Black Dog, 10 Cook Street
|These premises have been known by different names during their history:||FROM||TO||NAME|
|1728||?||BLACK DOG, DOG|
|1856||1858||PRINCE OF WALES|
|The 'Black Dog of Arden' was Guy Beauchamp, Earl of Warwick, in the early fourteenth century. He was one of those who plotted to kill Pier Gaveston, favourite of Edward II, in 1312. There is also a Black Dog in Southam.
In 1854 it was the site of very dramatic events. Nelson Webb, aged 22 years, and his wife Eliza, aged 25, had both, until shortly before the event, occupied the Black Dog Inn in Silver Street.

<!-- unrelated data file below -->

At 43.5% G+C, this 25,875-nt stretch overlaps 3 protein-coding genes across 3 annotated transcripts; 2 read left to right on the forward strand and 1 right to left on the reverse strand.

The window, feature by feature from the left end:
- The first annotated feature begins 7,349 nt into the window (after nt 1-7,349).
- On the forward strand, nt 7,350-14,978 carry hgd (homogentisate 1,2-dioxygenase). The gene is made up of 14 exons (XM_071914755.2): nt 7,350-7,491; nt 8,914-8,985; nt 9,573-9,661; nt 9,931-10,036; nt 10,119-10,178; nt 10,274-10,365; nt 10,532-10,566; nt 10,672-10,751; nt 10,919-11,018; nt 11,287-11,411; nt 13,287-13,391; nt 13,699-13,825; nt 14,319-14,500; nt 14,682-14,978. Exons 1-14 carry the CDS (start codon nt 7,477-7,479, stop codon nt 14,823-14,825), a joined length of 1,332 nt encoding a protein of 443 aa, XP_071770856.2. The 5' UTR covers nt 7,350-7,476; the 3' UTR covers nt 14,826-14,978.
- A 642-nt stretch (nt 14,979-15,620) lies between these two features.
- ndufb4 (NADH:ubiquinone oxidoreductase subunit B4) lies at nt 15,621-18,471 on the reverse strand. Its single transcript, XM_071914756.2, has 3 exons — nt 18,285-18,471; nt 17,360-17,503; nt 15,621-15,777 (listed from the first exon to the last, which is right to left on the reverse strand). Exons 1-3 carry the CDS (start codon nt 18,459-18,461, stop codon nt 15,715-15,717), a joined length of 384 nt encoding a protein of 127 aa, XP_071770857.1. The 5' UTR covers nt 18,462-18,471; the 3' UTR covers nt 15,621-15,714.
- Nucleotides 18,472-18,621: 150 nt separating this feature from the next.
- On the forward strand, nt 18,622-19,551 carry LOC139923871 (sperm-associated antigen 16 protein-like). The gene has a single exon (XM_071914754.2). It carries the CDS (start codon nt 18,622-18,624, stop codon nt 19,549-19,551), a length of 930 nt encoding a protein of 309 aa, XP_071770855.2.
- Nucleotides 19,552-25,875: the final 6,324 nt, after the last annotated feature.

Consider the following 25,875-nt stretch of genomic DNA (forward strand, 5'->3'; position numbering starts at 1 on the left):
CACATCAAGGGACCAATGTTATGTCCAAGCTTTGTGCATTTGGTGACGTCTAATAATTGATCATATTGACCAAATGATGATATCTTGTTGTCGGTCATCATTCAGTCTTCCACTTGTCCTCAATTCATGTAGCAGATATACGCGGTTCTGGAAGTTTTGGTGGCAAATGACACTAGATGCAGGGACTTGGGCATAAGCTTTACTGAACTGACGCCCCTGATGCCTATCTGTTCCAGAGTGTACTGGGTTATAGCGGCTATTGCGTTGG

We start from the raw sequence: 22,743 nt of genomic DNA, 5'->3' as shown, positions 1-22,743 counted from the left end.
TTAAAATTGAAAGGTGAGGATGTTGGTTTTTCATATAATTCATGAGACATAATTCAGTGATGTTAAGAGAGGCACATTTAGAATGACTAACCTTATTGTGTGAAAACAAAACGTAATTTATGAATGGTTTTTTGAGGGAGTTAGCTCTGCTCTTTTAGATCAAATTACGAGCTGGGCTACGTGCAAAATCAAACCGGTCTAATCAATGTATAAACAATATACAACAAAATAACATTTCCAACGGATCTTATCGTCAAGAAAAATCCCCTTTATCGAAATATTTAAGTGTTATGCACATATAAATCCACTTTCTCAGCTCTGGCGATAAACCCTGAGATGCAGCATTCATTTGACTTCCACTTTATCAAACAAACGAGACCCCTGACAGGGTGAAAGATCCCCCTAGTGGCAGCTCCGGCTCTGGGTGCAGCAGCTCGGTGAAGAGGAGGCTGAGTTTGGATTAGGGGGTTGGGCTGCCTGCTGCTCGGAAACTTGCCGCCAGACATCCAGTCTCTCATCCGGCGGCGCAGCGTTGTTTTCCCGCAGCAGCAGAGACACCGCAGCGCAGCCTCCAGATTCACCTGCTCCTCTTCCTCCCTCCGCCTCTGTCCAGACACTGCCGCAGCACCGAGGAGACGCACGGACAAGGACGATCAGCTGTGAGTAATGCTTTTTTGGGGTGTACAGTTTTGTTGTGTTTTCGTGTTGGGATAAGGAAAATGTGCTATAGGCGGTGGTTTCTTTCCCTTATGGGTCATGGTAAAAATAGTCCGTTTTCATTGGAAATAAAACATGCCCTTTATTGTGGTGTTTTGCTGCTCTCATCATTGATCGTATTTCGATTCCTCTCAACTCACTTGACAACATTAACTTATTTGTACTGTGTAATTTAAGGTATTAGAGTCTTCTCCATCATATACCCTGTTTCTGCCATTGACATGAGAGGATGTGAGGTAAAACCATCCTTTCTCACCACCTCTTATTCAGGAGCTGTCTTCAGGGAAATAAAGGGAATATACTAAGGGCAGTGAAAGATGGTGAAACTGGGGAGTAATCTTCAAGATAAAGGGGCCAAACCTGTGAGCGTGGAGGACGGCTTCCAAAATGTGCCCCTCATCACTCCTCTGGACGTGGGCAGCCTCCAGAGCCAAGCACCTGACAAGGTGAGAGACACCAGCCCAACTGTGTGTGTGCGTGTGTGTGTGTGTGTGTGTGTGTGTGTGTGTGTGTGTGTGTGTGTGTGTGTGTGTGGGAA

However, Nelson was aware that Eliza had married him bigamously, already having a husband in America. Webb's business affairs were not going well either, so he left the Back Dog and the license previously in his hands was transferred to a relative of his wife called Thompson. Webb's existence was unsettled but his wife remained at the Black Dog. One day in April, Nelson Webb entered the Black Dog and asked his wife for a glass of ale. She refused him upon which he drew a pistol and shot her dead.
By 1856 it had become the PRINCE OF WALES.
Cook Street 1910.
LICENSEES:to c1728 James Powney 1850 Edward Nelson to May 1852 William Eaves from May 1852 James Butcher 1854 Nelson Webb 1854 ? Thompson
Street plan of 1851